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Small-cap stocks are often associated with a lot of risk -- but they can occasionally offer some of the best rewards. These stocks, which traditionally have market values of up to $2 billion, have a tendency to fly under Wall Street's radar, meaning a hidden gem with incredible growth prospects, or a deeply discounted value stock, can be found with some careful research. 

With this in mind, we asked five of our Fool contributors to offer one small-cap stock idea each that you should consider adding to your portfolio in October. Here's what they had to say.

Drilling for small-cap value

Sean Williams: There are more than 1,500 stocks trading on reputable U.S. exchanges that fall under the traditional definition of "small-cap stock." However, none looks more attractive this October than offshore contract driller Noble Corporation (NEBLQ).

For the year, shares of Noble are down about 46%, with profits reeling on account of substantially lower crude oil prices and weaker demand for offshore drilling contracts. In fact, over the past three years Noble has lost more than 80% of its value. Yet it's my belief that this $1.4 billion company could be poised for a significant long-term rebound.

For starters, Noble is working with one of the youngest fleets in offshore drilling. Noble's drilling fleet averages about 10 years in age, meaning it typically commands higher average dayrates, and its rigs are more efficient producers than older rigs. Even in a slower drilling environment, newer rigs are going to be sought after by integrated oil and gas companies for drilling purposes, which places Noble in a prime position to succeed as crude market fundamentals stabilize.

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Second, Noble isn't in nearly as dire financial shape as shale-based drillers have been. Despite its $4.1 billion in long-term debt, just $752 million is due between 2017 and 2019, with half of its debt due in 2025 or later. Noble still has $823 million in cash and cash equivalents as of the latest quarter, and it'll likely generate around $400 million in free cash flow in each of the next two years despite struggling in the adjusted EPS column.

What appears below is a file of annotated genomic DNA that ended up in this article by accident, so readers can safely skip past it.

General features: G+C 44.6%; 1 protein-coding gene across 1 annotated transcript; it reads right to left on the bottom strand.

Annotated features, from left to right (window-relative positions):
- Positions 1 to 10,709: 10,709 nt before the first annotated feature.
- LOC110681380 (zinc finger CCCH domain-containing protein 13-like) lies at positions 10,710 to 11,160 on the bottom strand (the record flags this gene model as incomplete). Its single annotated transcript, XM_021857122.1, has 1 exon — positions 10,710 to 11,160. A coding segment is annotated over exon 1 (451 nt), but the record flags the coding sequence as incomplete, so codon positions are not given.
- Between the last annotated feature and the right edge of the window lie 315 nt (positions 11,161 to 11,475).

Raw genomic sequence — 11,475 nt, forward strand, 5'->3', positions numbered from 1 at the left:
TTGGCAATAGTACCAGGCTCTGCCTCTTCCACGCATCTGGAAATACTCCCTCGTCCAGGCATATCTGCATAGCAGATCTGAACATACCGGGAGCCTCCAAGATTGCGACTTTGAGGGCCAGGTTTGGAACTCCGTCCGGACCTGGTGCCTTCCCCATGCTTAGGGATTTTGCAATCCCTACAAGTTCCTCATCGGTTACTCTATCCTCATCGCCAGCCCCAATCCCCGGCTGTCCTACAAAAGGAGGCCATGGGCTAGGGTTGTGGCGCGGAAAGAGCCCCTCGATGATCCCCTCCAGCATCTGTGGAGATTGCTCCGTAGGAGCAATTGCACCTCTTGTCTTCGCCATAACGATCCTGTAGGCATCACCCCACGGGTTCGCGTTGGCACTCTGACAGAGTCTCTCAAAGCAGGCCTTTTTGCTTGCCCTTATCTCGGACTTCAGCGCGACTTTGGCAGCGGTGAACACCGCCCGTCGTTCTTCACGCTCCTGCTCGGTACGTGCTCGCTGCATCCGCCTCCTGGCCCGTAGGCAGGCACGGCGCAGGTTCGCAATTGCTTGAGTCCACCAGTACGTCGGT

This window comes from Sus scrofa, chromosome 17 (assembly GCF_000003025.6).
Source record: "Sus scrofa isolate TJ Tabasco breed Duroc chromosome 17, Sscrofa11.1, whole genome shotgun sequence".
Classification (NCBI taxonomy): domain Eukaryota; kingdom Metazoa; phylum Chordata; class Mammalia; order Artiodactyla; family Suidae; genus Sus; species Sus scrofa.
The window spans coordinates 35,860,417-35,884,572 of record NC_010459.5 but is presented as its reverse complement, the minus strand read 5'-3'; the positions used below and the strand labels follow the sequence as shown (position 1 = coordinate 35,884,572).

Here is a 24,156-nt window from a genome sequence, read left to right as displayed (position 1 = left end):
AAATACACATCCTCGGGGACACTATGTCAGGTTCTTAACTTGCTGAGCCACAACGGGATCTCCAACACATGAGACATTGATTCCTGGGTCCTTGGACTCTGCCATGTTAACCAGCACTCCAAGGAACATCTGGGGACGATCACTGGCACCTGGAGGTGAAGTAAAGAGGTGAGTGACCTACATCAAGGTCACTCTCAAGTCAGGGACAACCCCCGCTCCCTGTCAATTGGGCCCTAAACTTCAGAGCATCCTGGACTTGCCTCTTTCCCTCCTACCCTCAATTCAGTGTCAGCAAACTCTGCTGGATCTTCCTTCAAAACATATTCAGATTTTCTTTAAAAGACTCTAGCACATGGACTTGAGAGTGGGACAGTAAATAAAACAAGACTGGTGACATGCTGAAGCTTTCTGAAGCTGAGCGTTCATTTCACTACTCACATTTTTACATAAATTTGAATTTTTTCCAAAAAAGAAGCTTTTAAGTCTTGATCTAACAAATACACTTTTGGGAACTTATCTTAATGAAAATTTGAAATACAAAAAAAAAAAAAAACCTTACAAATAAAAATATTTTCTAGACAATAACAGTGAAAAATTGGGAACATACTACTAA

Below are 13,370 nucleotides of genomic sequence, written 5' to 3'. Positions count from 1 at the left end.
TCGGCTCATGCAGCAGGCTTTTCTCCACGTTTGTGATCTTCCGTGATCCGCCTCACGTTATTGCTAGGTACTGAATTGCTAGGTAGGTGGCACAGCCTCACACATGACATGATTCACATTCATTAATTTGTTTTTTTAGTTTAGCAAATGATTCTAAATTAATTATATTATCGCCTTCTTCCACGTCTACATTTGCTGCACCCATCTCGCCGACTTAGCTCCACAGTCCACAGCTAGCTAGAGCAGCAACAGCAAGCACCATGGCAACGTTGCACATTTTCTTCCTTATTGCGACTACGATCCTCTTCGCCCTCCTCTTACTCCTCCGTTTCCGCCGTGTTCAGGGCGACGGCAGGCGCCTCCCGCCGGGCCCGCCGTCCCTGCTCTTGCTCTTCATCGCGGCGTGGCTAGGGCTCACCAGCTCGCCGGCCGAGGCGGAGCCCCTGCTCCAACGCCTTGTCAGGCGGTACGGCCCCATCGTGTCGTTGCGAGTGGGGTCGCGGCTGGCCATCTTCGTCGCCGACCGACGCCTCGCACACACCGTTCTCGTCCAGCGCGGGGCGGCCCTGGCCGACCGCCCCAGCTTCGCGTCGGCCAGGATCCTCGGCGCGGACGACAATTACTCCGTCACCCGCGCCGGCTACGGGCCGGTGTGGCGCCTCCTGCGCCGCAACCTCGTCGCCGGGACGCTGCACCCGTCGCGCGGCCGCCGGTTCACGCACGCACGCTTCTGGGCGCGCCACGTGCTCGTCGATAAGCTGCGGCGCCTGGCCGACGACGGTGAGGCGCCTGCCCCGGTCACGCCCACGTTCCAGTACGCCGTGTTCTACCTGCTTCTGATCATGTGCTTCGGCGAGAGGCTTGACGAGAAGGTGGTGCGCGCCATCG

Third, you have to like what Noble is doing in the cost-cutting column. Lower demand means lower expenses, but it's also worked to repay debt and reduce its capital expenditures in 2017 to a sixth of what they averaged between 2011 and 2014.

Last, a bet on Noble is a bet on the long-term rebound in crude oil prices. Noble can tread water with oil hovering in the mid-$40s, and has the balance sheet to weather any potential "storms." When crude prices do eventually rebound, Noble has the potential to significantly outperform its peers.

Focus on the long term

Steve Symington: With CalAmp (CAMP -4.91%) down nearly 30% year to date as of this writing, on the heels of its weaker-than-expected quarterly report earlier this week, I think now is a great time for long-term investors to open or add to a position in the machine-to-machine communications specialist. 

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To be fair, the stock also fell hard this past April as CalAmp revealed that key satellite customer EchoStar (SATS 0.94%) was consolidating its supplier base, discontinuing purchases from the company in August in the process. Because EchoStar was responsible for essentially all revenue under CalAmp's satellite segment, CalAmp shuttered the segment at the end of last quarter.

But I also think CalAmp was right by insisting it "does not believe that the loss of EchoStar as a customer will have a material adverse effect on its overall business." After all, though CalAmp certainly wasn't complaining about the modest contributions to profitability the satellite segment offered, it still only comprised less than 10% of CalAmp's overall sales.

Meanwhile, revenue from CalAmp's core Wireless Datacom segment climbed a seemingly healthy 35.6% year over year last quarter, to $83.8 million. That included $27.9 million from CalAmp's recently completed acquisition of vehicle recovery specialist LoJack, the integration of which has gone more smoothly than anticipated, leaving it ahead of schedule and realizing earlier-than-expected revenue synergies. The performance of wireless datacom overall was slightly below CalAmp's expectations last quarter due to a difficult macroeconomic environment in North America that held back sales of mobile resource management (MRM) products to certain key customers.

CalAmp also noted that these concerns are "very near-term" in nature, as it's seeing signs of "firming of demand" since then and believes MRM product revenue should begin to improve in the coming quarters. In the end, given the compelling operating leverage CalAmp should be able to demonstrate as it continues to grow its revenue base, I think opportunistic investors willing to look past these near-term headwinds and the loss of a non-key segment should be handsomely rewarded as CalAmp's real long-term story continues to play out.